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Recording Mythology, Pt. 21 / Bongo Fury

A good friend bought a pair of bongo drums. I am under the impression that he miked them up and attempted to record a track with them. I also gather that the recording didn’t turn out to suit him because he later asked if I’d write a blog on recording bongo drums.

Here it is.

Drums of any sort are one of the last things that any engineer learns to mic successfully. It isn’t easy, it requires anywhere from three to fifty-eleven microphones, placement is crucial and it takes forever to mix them. That is until it becomes second nature. Which takes several years. Which is also why engineers get paid well for their services.

First of all, drums of any sort will reverberate in a room that hasn’t been heavily treated with absorptive materials. Since drums are of indefinite pitch, they create sound waves across a very broad segment of the spectrum. Thus, if a room isn’t properly treated the slap-back echoes will be plentiful and the mic will be extra careful to reproduce every stray piece of racket that it can dredge up, insuring that your tracks will sound horrible.

If you can’t afford to give the recording space a proper treatment, or if the spouse won’t hear of it, all hope is not lost. There are two separate approaches to tackling this problem and today I’ll outline the one which utilises the tools we’ve discussed in earlier installments. Next time, in part 22, I’ll explain what can be done in the absence of these electronic sculpting tools.

First, you’re going to want to decide what your miking needs are going to consist of. I’m sticking with bongos here to keep from spreading myself too thin here. I’d mix bongos down the center, personally, so a single microphone would certainly do the trick, but I’m also very bad about multi-tracking each instrument. In other words, I’ll give the instrument one mic but two tracks. I like to do this in order to give the illusion of depth to my mixes.

I’m not advocating the use of one mic only, but a lot of folks only have one decent mic, and many times this mic will serve as the sole tool used to record each track. Additionally, if you want to use stereo miking to do bongos, you are going to be dealing with phase problems. This seems like a minor issue until you record the perfect track and find out that, on playback, it had disappeared. Lets put it this way: When using two mics, the sound waves have to hit the diaphragm of the microphones at precisely the same time in order to sound best. If the alignment is off a little bit, it won’t sound as good. If the alignment is off exactly one half of the wavelength, one signal will amount to +1 while the other signal will amount to -1 and this will sum to zero. Stereo mics take a lot of the headache out of this, yet they are somewhat more costly and hardly as flexible as two separate mics. Take your choice. If you want to use two mics, you want to use those which exhibit cardioid pickup pattern.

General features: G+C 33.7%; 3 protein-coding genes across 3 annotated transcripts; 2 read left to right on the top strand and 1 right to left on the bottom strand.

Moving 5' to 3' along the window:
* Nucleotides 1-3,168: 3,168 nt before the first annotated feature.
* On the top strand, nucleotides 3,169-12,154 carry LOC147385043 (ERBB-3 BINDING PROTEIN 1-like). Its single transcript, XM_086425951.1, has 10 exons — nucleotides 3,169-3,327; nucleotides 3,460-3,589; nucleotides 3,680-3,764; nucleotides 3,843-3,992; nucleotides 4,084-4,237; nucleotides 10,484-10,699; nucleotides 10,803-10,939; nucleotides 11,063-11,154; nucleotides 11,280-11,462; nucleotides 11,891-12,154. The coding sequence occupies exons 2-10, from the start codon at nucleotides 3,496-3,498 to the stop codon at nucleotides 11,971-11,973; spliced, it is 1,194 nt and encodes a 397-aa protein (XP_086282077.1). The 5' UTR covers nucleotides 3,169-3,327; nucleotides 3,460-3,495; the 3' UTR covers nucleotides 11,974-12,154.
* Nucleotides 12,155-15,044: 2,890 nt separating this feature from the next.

Or use one mic and track to two separate tracks. The best mic for this application will be one utilising an omnidirectional pickup pattern. Next, put on the headphones, turn up the mic a bit and, using a boom to hold and position the mic, bring it in close to the heads, about 3 cm away from the edge of the drum body. Imagine that you are looking across the top of the drum head at a very shallow angle. Another way to put it would be to imagine the angle that you would skip a stone across the surface of a body of water. This is the angle you will want to aim your mic across the drum heads. When using one mic, simply bisect the plane and aim the mic down the middle. If you are using two mics, each mic gets a respective drum head and you get to do all of the following twice.

Bring up the slider and while popping on one head and then the other, begin to crank down the gate on your compressor until you can tell that the gate opens immediately when you strike the head and then closes just as quickly. What you want to do here is to completely eliminate any of the room reverberation coming back down the mic. Next adjust the compression to take away the peak spike of the sound wave. You aren’t wanting to smother the life out of it. You will want to retain the dynamic of the strike but just flatten out the peak a tad. Readjust your output gain as necessary on your compressor.

Now move to the EQ unit and mix them up warm and fat on one channel and tight and crisp on the other channel. Monitor each process separately. When you are satisfied, bring up both channels and pan one left slightly and the other to the right. Wow! How freaking cool! This is how to gain depth.

The signal is going to be extremely dry now, and so if you are into recording wet, now is the time to add a little reverb tail to your mix. Just enough to make it sound convincing! I find that most beginning home recordist don’t know when to stop using an effect. They figure if a little is good, a lot must be better. Unfortunately, the opposite is true.

It goes without saying that you will twiddle with the controls for the next three hours until you get everything just right but if there’s any truth to the adage that the adventure is in the journey, not the destination, what are we waiting for?

Johnny Nowhere is a songwriter, a composer, slinger of fun both far and wide and purveyor of honesty.

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About Johnny Nowhere

Johnny Nowhere is a songwriter/composer and owner of Hell Paving Company, music publisher. Johnny doesn't really exist outside of the music industry and Facebook. He is simply a figment of my imagination.

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